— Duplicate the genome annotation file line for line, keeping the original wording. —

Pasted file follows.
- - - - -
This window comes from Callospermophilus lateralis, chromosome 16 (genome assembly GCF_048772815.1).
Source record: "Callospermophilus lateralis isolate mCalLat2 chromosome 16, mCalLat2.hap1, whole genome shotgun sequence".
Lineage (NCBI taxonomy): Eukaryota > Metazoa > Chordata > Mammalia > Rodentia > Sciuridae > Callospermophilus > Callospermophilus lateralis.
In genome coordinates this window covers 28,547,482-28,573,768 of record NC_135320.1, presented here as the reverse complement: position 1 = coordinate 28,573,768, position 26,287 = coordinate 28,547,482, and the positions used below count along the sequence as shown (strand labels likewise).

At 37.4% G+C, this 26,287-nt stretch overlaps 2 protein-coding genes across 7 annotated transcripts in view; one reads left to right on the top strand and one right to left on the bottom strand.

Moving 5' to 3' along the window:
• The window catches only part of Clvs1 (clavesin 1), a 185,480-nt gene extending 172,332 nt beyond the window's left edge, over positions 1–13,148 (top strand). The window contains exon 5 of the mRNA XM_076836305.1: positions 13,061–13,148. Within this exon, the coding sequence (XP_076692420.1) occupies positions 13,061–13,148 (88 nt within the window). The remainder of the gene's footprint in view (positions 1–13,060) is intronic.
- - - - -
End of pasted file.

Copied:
This window comes from Callospermophilus lateralis, chromosome 16 (genome assembly GCF_048772815.1).
Source record: "Callospermophilus lateralis isolate mCalLat2 chromosome 16, mCalLat2.hap1, whole genome shotgun sequence".
Lineage (NCBI taxonomy): Eukaryota > Metazoa > Chordata > Mammalia > Rodentia > Sciuridae > Callospermophilus > Callospermophilus lateralis.
In genome coordinates this window covers 28,547,482-28,573,768 of record NC_135320.1, presented here as the reverse complement: position 1 = coordinate 28,573,768, position 26,287 = coordinate 28,547,482, and the positions used below count along the sequence as shown (strand labels likewise).

At 37.4% G+C, this 26,287-nt stretch overlaps 2 protein-coding genes across 7 annotated transcripts in view; one reads left to right on the top strand and one right to left on the bottom strand.

Moving 5' to 3' along the window:
• The window catches only part of Clvs1 (clavesin 1), a 185,480-nt gene extending 172,332 nt beyond the window's left edge, over positions 1–13,148 (top strand). The window contains exon 5 of the mRNA XM_076836305.1: positions 13,061–13,148. Within this exon, the coding sequence (XP_076692420.1) occupies positions 13,061–13,148 (88 nt within the window). The remainder of the gene's footprint in view (positions 1–13,060) is intronic.